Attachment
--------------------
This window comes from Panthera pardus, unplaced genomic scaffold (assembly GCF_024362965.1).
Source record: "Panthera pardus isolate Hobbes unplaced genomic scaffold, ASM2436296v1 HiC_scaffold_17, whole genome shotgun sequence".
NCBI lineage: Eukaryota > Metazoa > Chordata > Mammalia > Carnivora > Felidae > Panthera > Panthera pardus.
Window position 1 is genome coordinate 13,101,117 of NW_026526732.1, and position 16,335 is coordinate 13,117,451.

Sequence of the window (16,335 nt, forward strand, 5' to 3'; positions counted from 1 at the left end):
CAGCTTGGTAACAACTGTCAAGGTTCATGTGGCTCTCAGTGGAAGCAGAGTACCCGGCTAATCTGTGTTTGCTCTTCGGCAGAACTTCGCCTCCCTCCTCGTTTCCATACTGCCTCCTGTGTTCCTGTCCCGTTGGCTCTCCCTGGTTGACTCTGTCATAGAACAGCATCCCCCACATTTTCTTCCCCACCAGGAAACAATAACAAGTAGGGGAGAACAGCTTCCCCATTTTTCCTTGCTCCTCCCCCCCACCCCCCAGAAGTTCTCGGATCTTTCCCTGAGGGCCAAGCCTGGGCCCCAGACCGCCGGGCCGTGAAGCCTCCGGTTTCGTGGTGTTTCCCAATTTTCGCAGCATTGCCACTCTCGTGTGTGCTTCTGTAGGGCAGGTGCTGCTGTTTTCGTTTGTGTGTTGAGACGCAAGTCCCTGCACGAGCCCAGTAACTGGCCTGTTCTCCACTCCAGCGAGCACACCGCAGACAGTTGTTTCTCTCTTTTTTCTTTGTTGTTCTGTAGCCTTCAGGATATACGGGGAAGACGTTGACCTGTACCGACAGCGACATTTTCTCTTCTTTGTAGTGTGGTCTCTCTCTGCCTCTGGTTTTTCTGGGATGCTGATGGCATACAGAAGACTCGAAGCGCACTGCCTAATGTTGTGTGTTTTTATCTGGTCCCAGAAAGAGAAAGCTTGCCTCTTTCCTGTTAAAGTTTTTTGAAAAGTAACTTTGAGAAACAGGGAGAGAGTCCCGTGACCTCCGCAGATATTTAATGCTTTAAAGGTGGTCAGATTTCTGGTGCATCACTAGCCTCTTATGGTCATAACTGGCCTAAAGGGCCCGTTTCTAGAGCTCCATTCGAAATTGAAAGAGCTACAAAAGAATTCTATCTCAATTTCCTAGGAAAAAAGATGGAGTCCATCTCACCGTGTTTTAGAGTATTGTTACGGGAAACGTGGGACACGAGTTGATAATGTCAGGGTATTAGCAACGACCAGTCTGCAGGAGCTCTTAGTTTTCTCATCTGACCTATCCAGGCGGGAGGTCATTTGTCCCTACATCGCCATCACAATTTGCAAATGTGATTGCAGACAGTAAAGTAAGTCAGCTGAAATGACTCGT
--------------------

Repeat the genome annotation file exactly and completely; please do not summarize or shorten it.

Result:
This window comes from Panthera pardus, unplaced genomic scaffold (assembly GCF_024362965.1).
Source record: "Panthera pardus isolate Hobbes unplaced genomic scaffold, ASM2436296v1 HiC_scaffold_17, whole genome shotgun sequence".
NCBI lineage: Eukaryota > Metazoa > Chordata > Mammalia > Carnivora > Felidae > Panthera > Panthera pardus.
Window position 1 is genome coordinate 13,101,117 of NW_026526732.1, and position 16,335 is coordinate 13,117,451.

Sequence of the window (16,335 nt, forward strand, 5' to 3'; positions counted from 1 at the left end):
CAGCTTGGTAACAACTGTCAAGGTTCATGTGGCTCTCAGTGGAAGCAGAGTACCCGGCTAATCTGTGTTTGCTCTTCGGCAGAACTTCGCCTCCCTCCTCGTTTCCATACTGCCTCCTGTGTTCCTGTCCCGTTGGCTCTCCCTGGTTGACTCTGTCATAGAACAGCATCCCCCACATTTTCTTCCCCACCAGGAAACAATAACAAGTAGGGGAGAACAGCTTCCCCATTTTTCCTTGCTCCTCCCCCCCACCCCCCAGAAGTTCTCGGATCTTTCCCTGAGGGCCAAGCCTGGGCCCCAGACCGCCGGGCCGTGAAGCCTCCGGTTTCGTGGTGTTTCCCAATTTTCGCAGCATTGCCACTCTCGTGTGTGCTTCTGTAGGGCAGGTGCTGCTGTTTTCGTTTGTGTGTTGAGACGCAAGTCCCTGCACGAGCCCAGTAACTGGCCTGTTCTCCACTCCAGCGAGCACACCGCAGACAGTTGTTTCTCTCTTTTTTCTTTGTTGTTCTGTAGCCTTCAGGATATACGGGGAAGACGTTGACCTGTACCGACAGCGACATTTTCTCTTCTTTGTAGTGTGGTCTCTCTCTGCCTCTGGTTTTTCTGGGATGCTGATGGCATACAGAAGACTCGAAGCGCACTGCCTAATGTTGTGTGTTTTTATCTGGTCCCAGAAAGAGAAAGCTTGCCTCTTTCCTGTTAAAGTTTTTTGAAAAGTAACTTTGAGAAACAGGGAGAGAGTCCCGTGACCTCCGCAGATATTTAATGCTTTAAAGGTGGTCAGATTTCTGGTGCATCACTAGCCTCTTATGGTCATAACTGGCCTAAAGGGCCCGTTTCTAGAGCTCCATTCGAAATTGAAAGAGCTACAAAAGAATTCTATCTCAATTTCCTAGGAAAAAAGATGGAGTCCATCTCACCGTGTTTTAGAGTATTGTTACGGGAAACGTGGGACACGAGTTGATAATGTCAGGGTATTAGCAACGACCAGTCTGCAGGAGCTCTTAGTTTTCTCATCTGACCTATCCAGGCGGGAGGTCATTTGTCCCTACATCGCCATCACAATTTGCAAATGTGATTGCAGACAGTAAAGTAAGTCAGCTGAAATGACTCGT